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Drumming is Like Jiu Jitsu

Updated: Oct 25, 2018

The best Jiu Jitsu practitioners in the world spend countless hours focusing solely on transitions. This means that when they are competing, they don’t focus on just one move and hope that is what submits their opponent. The elite are constantly transitioning into different maneuvers and variations until their opponent makes a mistake and is submitted. This is a great analogy for advanced drumming and can help you better understand shift changes from our What are Shift Changes blog. Beginner marching percussionists focus on learning basic rudiments/rhythms and fundamental technique. Intermediate level players have a good grasp of the basics and understand the demands of more difficult rudiments/rhythms with a good understanding of their hands. Advanced players have a full vocabulary of rudiments, big sound and understand shift changes. Elite players, like the top Jiu Jitsu practitioners, have all the same skill sets as the advanced player, except they have fully mastered the transitions and shift changes within all levels of music. In my experience as both a top world class performer and instructor, I believe the individuals who are the best in the world have MASTERED shifting between any rudimental and rhythmic combination with ease. They are constantly challenging unlikely combinations with developed consistency to play it near perfect each repetition. When they show up to the most difficult auditions, a “bad” audition for them is still stronger than their peers because their understanding of shift change within their hands is at a higher level than their competition. Not only can they perform a proficient Rule of 16 on any rudiment, but they can combine Rule of 16’s with seamless transition. A big issue I see today in modern rudimental percussion playing is students letting themselves peak. They master flam drags at 150 BPM and they never push beyond. What about all the flam drag variations? Or tempo and rhythmic variations? After mastering the rudimental isolated, how well can the player transition between these flam drag variations into an inverted or dead wood rudiment? The list is endless just like transitioning in Jiu Jitsu between submissions on an opponent. To be a master, you must put in thousands of hours of rehearsal and master all scenarios.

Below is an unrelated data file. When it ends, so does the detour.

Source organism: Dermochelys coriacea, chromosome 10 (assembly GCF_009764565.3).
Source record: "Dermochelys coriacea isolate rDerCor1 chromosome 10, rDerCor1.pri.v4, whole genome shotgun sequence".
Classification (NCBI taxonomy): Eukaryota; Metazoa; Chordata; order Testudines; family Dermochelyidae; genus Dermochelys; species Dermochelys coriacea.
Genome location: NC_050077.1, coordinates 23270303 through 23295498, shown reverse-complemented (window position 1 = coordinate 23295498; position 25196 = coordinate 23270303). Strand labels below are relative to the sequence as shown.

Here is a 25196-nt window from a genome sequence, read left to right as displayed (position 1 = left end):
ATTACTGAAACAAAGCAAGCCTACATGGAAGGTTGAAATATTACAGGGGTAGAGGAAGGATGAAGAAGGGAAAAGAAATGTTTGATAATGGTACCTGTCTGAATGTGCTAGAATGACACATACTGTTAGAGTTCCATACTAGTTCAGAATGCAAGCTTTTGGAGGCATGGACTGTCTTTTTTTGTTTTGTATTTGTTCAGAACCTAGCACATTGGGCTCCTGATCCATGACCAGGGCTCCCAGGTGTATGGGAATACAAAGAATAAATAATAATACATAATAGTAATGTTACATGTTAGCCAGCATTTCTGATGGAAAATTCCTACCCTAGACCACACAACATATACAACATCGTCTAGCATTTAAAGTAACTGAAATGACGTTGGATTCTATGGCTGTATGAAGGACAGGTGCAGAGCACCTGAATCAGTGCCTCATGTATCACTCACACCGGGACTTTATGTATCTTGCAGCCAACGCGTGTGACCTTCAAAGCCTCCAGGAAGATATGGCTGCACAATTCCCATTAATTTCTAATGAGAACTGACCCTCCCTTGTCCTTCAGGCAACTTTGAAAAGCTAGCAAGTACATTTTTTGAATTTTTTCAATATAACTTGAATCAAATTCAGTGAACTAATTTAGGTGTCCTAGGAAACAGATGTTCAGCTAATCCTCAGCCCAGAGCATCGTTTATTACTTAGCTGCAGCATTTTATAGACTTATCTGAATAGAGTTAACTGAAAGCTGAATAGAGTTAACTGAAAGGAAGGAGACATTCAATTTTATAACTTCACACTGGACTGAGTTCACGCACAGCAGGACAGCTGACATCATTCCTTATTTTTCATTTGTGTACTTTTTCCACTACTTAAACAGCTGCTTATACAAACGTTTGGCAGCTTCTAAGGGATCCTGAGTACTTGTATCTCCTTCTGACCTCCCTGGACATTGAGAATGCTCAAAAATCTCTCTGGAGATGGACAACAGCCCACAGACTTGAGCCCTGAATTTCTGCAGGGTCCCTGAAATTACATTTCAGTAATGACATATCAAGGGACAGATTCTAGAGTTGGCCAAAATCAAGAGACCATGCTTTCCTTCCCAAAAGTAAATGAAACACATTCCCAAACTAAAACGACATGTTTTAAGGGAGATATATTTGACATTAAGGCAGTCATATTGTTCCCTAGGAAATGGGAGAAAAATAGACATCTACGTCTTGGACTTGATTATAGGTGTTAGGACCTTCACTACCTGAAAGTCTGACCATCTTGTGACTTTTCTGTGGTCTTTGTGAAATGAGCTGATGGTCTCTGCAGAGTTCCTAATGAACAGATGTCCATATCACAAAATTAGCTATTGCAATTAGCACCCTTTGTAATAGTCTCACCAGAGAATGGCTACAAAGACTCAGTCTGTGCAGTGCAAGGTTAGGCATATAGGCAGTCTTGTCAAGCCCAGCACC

Author: Matt Regua

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